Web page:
NEW YORK -- When Brian Williams introduced Jim Cantore of the Weather Channel to his "Nightly News" viewers Saturday evening, he added that there's "an expression in the weather business: You never want to be where Jim Cantore is."
Not such bad advice. Cantore, after all, has been in the middle of some of the world's worst storms in the last 30 years, and was here in Lower Manhattan for the past few days because Hurricane Irene was expected to wreak historic damage on the city.
But what's strange is how many people seemed to want to be exactly where Jim Cantore was this weekend.
There was the pregnant woman who stood under an umbrella in the pouring rain, because she "never thought he'd be here, in New York." The NBC producer who snapped a photo with Cantore to send to her college roommate. The men on jet skis who yelled that they had been watching the Weather Channel and wanted to get "in the back of Jim's shot" facing the Statue of Liberty from Battery Park.
One of Cantore's producers, Kevin Gerke, said this was nothing compared to the people who drove toward the tornado in Tuscaloosa, Ala., earlier this year just to meet one of the country's most popular weathermen.
Cantore, who is 47 with a bald head and alternately wears either tight t-shirts or rain jackets with oversized logos, takes the notoriety in stride. He signed every autograph, took every photo, and even, as he was checking into his hotel early Sunday morning, gave forecasts to the other guests who asked. He told The Huffington Post he just wishes there were more for his fans to see when they come find him.
The not-so-hidden secret about television, of course, is that there's a lot of sitting-around time. Cantore spends about 55 minutes of every hour in a car on location, listening to chatter from the Weather Channel's Atlanta headquarters in his earpiece, meteorologists on a National Weather Service chat room and his main producer, Howard Sappington, in the back seat.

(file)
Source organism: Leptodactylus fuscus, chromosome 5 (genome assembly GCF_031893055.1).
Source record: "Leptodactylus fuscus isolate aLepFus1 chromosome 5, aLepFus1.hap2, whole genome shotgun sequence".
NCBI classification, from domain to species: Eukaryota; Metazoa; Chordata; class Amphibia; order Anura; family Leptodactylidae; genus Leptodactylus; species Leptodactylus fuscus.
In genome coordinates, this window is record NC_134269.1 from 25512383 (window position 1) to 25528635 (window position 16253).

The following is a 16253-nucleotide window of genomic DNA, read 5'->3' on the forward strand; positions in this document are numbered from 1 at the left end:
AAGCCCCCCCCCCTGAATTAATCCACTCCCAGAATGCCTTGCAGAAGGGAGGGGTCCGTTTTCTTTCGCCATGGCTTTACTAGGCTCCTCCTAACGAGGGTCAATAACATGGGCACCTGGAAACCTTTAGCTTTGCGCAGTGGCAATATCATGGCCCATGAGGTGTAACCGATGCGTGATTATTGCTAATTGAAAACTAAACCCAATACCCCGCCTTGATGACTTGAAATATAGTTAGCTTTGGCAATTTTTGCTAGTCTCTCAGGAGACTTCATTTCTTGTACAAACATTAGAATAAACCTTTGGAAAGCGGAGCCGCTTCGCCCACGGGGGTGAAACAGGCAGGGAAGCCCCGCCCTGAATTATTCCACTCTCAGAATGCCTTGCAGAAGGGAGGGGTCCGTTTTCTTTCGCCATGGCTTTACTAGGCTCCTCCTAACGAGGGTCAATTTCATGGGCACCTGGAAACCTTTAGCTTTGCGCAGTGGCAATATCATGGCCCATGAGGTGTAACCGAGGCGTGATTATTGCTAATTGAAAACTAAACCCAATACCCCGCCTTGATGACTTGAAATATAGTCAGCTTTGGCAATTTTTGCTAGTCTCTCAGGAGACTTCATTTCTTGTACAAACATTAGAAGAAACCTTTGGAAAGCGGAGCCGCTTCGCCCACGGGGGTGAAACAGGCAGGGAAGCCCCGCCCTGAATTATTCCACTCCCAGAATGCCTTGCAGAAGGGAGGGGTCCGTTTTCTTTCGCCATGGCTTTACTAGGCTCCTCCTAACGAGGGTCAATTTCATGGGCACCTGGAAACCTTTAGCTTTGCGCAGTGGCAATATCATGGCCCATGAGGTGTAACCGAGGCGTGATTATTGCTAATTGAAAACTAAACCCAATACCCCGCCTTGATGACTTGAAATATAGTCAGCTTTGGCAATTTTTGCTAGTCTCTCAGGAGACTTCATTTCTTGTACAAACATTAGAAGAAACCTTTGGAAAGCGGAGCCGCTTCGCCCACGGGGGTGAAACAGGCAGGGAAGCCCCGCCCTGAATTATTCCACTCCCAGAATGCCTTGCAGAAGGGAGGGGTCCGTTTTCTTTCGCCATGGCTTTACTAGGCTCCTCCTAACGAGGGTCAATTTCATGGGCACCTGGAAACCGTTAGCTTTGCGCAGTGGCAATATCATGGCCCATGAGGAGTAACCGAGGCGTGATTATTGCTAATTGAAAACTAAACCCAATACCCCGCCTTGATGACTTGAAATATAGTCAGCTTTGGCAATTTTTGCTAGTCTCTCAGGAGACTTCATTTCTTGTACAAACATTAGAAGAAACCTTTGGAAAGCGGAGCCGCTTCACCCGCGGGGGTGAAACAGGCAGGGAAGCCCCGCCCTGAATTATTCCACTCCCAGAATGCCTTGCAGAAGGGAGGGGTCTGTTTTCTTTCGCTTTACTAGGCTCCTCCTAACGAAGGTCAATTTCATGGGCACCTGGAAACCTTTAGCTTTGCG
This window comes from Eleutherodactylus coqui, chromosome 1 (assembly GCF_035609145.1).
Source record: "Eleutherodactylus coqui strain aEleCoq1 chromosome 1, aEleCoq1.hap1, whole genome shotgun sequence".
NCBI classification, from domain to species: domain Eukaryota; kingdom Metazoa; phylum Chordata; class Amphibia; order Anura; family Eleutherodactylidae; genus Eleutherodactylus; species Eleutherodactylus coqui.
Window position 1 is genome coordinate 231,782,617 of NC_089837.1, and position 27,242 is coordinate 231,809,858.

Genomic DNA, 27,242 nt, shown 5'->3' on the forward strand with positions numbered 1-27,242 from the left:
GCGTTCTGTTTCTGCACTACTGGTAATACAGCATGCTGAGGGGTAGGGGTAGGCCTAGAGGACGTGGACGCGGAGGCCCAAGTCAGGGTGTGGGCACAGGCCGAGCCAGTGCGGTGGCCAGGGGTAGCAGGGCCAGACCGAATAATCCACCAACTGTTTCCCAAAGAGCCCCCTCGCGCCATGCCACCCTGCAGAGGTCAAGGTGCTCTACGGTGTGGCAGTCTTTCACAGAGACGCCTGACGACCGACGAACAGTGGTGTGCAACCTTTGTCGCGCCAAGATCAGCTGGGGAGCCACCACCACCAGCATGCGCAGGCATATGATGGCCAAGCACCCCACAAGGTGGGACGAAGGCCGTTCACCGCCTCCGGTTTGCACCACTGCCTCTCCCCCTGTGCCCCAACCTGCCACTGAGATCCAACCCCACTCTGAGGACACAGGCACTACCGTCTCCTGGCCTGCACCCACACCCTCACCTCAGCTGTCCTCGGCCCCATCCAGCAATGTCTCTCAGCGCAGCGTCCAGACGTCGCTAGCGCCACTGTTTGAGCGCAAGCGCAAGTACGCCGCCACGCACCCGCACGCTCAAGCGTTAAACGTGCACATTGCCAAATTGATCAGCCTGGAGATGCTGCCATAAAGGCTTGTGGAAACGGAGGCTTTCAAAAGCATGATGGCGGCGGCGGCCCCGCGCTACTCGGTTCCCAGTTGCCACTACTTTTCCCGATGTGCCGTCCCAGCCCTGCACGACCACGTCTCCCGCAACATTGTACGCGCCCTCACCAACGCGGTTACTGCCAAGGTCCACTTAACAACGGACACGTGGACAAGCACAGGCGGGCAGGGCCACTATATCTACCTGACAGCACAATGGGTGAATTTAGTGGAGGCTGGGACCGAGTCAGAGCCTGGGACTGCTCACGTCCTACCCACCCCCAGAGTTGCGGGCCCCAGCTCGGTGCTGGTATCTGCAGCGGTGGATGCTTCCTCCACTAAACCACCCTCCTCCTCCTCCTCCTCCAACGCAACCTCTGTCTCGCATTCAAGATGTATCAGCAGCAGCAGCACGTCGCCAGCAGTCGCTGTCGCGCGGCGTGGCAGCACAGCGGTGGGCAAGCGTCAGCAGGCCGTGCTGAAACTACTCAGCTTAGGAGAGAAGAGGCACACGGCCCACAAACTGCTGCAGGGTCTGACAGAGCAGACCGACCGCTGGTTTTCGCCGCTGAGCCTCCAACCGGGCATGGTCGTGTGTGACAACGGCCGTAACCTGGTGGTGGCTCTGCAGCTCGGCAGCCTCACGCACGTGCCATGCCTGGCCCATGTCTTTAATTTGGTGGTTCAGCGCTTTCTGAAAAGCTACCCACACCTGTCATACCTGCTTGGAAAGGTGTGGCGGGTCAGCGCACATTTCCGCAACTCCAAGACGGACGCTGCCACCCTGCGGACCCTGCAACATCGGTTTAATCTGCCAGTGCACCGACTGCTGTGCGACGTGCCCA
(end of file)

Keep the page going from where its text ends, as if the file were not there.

Whenever he's reading, his focus is intense. At one point Saturday Cantore went silent for several minutes and then yelled out, "West Hampton Beach, 81 knots? That can't be. Must be a bird on the sensor." (He was right, and the information was corrected quickly.)
He's almost addicted to Twitter, using it to find real-time information as storms progress. When a motorist mentioned that he had driven past convoys of utility trucks in Pennsylvania waiting to head east after the storm, Cantore retweeted it instantly. He didn't mention the fact again on Twitter or in person for two hours -- but then brought it up with ease in a segment for MSNBC.
Cantore enjoys the expanded reach that NBC's ownership of the Weather Channel has brought him; throughout Irene, he was carried frequently on both MSNBC and NBC, in addition to the Weather Channel.
NBC correspondent Peter Alexander calls Cantore a "flat-out stud," and said, "I'll be on my first or second storm of the year, and he's on maybe his fifteenth. It's really a situation where you just look over and see what he does, and then try and do that."
Or, as was the case for Alexander this weekend, huddle with Cantore to get a better understanding of tides and winds and jargon like "renegade rains."
But Cantore -- a media nut who says he'll never forget Brian Williams leaving the Royal Wedding to cover this spring's tornado and beams as a producer says that Al Michaels calls him "Dr. Doom" -- still prefers being on the Weather Channel.
"There's more freedom," he says, adding that he can stay on air a bit longer if he needs to, and can call for more specific graphics on screen than a network audience might want. But part of it surely is that he's worked at the Weather Channel his entire career since graduating college in 1986.
As a boy, Cantore would stay up late and leave the garage light on so he could see the first snowflakes fall in Vermont. His father, seeing this interest, encouraged him to become a weatherman, and he got his start working for the school television station while attending Lyndon State College. His first major storm for the Weather Channel was Hurricane Andrew, which he saw make its second landfall in August of 1992 in Baton Rouge.
Weather reporting has changed quite a bit with new technologies. While it remains difficult to forecast the intensity of a storm, for example, the path something like Irene will take can now be predicted three to four days out instead of just one.
But the reason Cantore remains obsessed with weather, a "Weather GEEK," as he says on Twitter, is that it's "the one thing we can't control."
"I have to be here," he adds. "I have to be in the bull's-eye, because I have to see what happens."
And that's true even if the storm ends up being weaker than expected.
Brian Williams wasn't the first to suggest that not everyone likes seeing Cantore:
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